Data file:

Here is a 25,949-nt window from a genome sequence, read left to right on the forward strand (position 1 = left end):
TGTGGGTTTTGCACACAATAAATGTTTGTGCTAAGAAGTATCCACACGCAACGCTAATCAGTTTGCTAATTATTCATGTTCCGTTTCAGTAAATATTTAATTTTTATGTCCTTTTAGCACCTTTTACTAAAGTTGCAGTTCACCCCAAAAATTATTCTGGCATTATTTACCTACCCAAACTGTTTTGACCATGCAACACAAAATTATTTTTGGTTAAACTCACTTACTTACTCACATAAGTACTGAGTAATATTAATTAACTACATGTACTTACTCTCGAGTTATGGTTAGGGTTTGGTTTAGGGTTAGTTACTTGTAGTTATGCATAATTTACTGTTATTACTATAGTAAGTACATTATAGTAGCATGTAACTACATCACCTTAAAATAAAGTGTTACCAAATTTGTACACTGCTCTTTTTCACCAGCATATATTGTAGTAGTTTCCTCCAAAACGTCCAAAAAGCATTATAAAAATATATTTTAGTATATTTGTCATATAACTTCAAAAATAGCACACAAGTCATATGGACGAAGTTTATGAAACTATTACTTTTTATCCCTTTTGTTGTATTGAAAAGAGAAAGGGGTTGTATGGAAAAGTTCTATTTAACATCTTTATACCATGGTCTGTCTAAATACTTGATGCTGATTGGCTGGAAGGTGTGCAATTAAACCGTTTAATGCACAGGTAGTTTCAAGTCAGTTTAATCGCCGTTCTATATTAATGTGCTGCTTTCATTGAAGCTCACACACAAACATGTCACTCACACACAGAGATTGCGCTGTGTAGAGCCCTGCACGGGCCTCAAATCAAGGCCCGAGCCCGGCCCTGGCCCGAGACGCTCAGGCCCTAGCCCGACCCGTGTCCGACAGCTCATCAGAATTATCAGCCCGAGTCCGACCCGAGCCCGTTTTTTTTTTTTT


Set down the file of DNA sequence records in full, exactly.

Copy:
Here is a 25,949-nt window from a genome sequence, read left to right on the forward strand (position 1 = left end):
TGTGGGTTTTGCACACAATAAATGTTTGTGCTAAGAAGTATCCACACGCAACGCTAATCAGTTTGCTAATTATTCATGTTCCGTTTCAGTAAATATTTAATTTTTATGTCCTTTTAGCACCTTTTACTAAAGTTGCAGTTCACCCCAAAAATTATTCTGGCATTATTTACCTACCCAAACTGTTTTGACCATGCAACACAAAATTATTTTTGGTTAAACTCACTTACTTACTCACATAAGTACTGAGTAATATTAATTAACTACATGTACTTACTCTCGAGTTATGGTTAGGGTTTGGTTTAGGGTTAGTTACTTGTAGTTATGCATAATTTACTGTTATTACTATAGTAAGTACATTATAGTAGCATGTAACTACATCACCTTAAAATAAAGTGTTACCAAATTTGTACACTGCTCTTTTTCACCAGCATATATTGTAGTAGTTTCCTCCAAAACGTCCAAAAAGCATTATAAAAATATATTTTAGTATATTTGTCATATAACTTCAAAAATAGCACACAAGTCATATGGACGAAGTTTATGAAACTATTACTTTTTATCCCTTTTGTTGTATTGAAAAGAGAAAGGGGTTGTATGGAAAAGTTCTATTTAACATCTTTATACCATGGTCTGTCTAAATACTTGATGCTGATTGGCTGGAAGGTGTGCAATTAAACCGTTTAATGCACAGGTAGTTTCAAGTCAGTTTAATCGCCGTTCTATATTAATGTGCTGCTTTCATTGAAGCTCACACACAAACATGTCACTCACACACAGAGATTGCGCTGTGTAGAGCCCTGCACGGGCCTCAAATCAAGGCCCGAGCCCGGCCCTGGCCCGAGACGCTCAGGCCCTAGCCCGACCCGTGTCCGACAGCTCATCAGAATTATCAGCCCGAGTCCGACCCGAGCCCGTTTTTTTTTTTTT